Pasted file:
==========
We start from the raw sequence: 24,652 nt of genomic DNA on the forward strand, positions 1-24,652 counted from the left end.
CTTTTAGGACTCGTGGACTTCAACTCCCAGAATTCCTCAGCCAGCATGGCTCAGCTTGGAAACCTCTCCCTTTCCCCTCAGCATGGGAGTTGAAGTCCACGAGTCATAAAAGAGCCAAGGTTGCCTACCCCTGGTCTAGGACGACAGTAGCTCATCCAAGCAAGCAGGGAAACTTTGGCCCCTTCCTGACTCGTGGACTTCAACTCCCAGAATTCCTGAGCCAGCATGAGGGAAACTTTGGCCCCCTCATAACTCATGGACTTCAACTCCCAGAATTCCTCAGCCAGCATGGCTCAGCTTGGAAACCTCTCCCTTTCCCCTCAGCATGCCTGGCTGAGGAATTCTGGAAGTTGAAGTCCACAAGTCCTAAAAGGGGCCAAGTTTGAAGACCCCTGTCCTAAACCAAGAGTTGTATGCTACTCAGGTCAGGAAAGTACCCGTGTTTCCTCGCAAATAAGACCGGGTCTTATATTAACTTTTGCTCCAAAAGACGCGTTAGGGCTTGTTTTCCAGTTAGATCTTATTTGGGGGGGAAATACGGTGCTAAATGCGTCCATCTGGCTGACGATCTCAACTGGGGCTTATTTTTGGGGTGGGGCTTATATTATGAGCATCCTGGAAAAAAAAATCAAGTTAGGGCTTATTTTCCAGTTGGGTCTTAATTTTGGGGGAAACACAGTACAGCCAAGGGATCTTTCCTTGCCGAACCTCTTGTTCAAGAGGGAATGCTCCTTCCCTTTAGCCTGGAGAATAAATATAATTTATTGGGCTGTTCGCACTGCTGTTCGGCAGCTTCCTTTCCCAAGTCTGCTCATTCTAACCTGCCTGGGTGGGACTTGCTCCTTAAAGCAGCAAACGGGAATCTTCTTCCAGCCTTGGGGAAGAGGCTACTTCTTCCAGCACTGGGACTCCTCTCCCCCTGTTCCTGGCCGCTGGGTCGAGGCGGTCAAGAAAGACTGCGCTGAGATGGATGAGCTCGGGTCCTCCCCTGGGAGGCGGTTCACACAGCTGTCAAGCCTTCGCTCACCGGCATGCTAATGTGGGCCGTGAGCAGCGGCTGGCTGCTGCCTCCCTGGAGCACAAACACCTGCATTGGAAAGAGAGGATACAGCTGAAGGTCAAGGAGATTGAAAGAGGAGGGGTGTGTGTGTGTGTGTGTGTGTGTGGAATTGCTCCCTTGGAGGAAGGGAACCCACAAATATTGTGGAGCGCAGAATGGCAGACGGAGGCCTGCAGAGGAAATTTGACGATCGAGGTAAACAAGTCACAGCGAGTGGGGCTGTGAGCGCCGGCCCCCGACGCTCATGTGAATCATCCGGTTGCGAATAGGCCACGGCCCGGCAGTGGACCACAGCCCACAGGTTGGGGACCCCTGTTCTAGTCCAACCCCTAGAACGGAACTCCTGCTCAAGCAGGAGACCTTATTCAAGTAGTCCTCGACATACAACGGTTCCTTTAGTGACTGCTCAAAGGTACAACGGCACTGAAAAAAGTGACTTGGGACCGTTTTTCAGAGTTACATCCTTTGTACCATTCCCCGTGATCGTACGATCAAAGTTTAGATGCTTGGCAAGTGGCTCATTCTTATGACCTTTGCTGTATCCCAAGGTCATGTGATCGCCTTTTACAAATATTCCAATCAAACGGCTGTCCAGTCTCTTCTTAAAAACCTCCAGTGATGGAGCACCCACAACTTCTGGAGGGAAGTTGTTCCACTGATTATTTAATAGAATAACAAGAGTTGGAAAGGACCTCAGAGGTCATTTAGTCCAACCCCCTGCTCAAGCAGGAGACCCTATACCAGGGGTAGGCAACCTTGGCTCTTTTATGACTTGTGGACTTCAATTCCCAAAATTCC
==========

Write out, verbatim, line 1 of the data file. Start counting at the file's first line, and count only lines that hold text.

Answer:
We start from the raw sequence: 24,652 nt of genomic DNA on the forward strand, positions 1-24,652 counted from the left end.